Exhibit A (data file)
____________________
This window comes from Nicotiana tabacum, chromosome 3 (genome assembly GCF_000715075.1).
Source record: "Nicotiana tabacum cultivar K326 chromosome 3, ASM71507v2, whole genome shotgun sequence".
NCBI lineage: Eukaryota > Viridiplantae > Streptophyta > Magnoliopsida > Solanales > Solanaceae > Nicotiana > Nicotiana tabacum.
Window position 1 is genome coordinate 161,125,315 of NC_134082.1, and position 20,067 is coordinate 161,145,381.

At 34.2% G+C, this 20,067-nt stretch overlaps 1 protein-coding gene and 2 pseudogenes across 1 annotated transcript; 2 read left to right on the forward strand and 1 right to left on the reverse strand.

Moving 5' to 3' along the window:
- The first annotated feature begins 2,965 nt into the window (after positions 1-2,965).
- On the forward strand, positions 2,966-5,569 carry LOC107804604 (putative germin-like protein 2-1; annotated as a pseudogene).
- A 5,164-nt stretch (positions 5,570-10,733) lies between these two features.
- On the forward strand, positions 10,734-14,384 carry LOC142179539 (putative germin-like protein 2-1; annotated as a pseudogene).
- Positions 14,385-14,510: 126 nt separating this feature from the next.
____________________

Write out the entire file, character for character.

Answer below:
This window comes from Nicotiana tabacum, chromosome 3 (genome assembly GCF_000715075.1).
Source record: "Nicotiana tabacum cultivar K326 chromosome 3, ASM71507v2, whole genome shotgun sequence".
NCBI lineage: Eukaryota > Viridiplantae > Streptophyta > Magnoliopsida > Solanales > Solanaceae > Nicotiana > Nicotiana tabacum.
Window position 1 is genome coordinate 161,125,315 of NC_134082.1, and position 20,067 is coordinate 161,145,381.

At 34.2% G+C, this 20,067-nt stretch overlaps 1 protein-coding gene and 2 pseudogenes across 1 annotated transcript; 2 read left to right on the forward strand and 1 right to left on the reverse strand.

Moving 5' to 3' along the window:
- The first annotated feature begins 2,965 nt into the window (after positions 1-2,965).
- On the forward strand, positions 2,966-5,569 carry LOC107804604 (putative germin-like protein 2-1; annotated as a pseudogene).
- A 5,164-nt stretch (positions 5,570-10,733) lies between these two features.
- On the forward strand, positions 10,734-14,384 carry LOC142179539 (putative germin-like protein 2-1; annotated as a pseudogene).
- Positions 14,385-14,510: 126 nt separating this feature from the next.